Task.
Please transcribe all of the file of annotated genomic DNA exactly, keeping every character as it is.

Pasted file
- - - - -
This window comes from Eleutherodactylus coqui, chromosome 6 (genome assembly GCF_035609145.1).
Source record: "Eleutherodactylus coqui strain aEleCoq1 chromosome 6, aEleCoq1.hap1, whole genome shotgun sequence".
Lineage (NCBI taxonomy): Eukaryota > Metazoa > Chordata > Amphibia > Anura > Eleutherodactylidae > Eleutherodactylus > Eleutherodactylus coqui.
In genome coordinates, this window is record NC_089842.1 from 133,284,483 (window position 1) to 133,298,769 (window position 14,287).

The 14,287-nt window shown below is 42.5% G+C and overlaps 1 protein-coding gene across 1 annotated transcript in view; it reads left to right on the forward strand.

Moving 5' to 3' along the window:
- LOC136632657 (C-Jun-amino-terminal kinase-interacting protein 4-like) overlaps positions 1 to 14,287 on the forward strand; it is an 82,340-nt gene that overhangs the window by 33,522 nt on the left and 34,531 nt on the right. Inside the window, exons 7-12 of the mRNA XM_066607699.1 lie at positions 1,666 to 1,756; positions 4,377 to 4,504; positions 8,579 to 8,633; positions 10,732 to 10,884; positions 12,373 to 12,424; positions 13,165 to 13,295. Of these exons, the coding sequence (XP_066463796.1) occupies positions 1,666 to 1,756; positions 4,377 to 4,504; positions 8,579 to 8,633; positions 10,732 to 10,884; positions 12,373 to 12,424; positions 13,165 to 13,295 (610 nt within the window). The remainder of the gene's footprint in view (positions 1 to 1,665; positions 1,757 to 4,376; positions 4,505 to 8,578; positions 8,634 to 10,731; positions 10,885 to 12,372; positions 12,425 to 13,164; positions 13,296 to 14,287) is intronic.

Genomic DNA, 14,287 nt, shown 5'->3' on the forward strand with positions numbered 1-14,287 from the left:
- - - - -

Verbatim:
This window comes from Eleutherodactylus coqui, chromosome 6 (genome assembly GCF_035609145.1).
Source record: "Eleutherodactylus coqui strain aEleCoq1 chromosome 6, aEleCoq1.hap1, whole genome shotgun sequence".
Lineage (NCBI taxonomy): Eukaryota > Metazoa > Chordata > Amphibia > Anura > Eleutherodactylidae > Eleutherodactylus > Eleutherodactylus coqui.
In genome coordinates, this window is record NC_089842.1 from 133,284,483 (window position 1) to 133,298,769 (window position 14,287).

The 14,287-nt window shown below is 42.5% G+C and overlaps 1 protein-coding gene across 1 annotated transcript in view; it reads left to right on the forward strand.

Moving 5' to 3' along the window:
- LOC136632657 (C-Jun-amino-terminal kinase-interacting protein 4-like) overlaps positions 1 to 14,287 on the forward strand; it is an 82,340-nt gene that overhangs the window by 33,522 nt on the left and 34,531 nt on the right. Inside the window, exons 7-12 of the mRNA XM_066607699.1 lie at positions 1,666 to 1,756; positions 4,377 to 4,504; positions 8,579 to 8,633; positions 10,732 to 10,884; positions 12,373 to 12,424; positions 13,165 to 13,295. Of these exons, the coding sequence (XP_066463796.1) occupies positions 1,666 to 1,756; positions 4,377 to 4,504; positions 8,579 to 8,633; positions 10,732 to 10,884; positions 12,373 to 12,424; positions 13,165 to 13,295 (610 nt within the window). The remainder of the gene's footprint in view (positions 1 to 1,665; positions 1,757 to 4,376; positions 4,505 to 8,578; positions 8,634 to 10,731; positions 10,885 to 12,372; positions 12,425 to 13,164; positions 13,296 to 14,287) is intronic.

Genomic DNA, 14,287 nt, shown 5'->3' on the forward strand with positions numbered 1-14,287 from the left: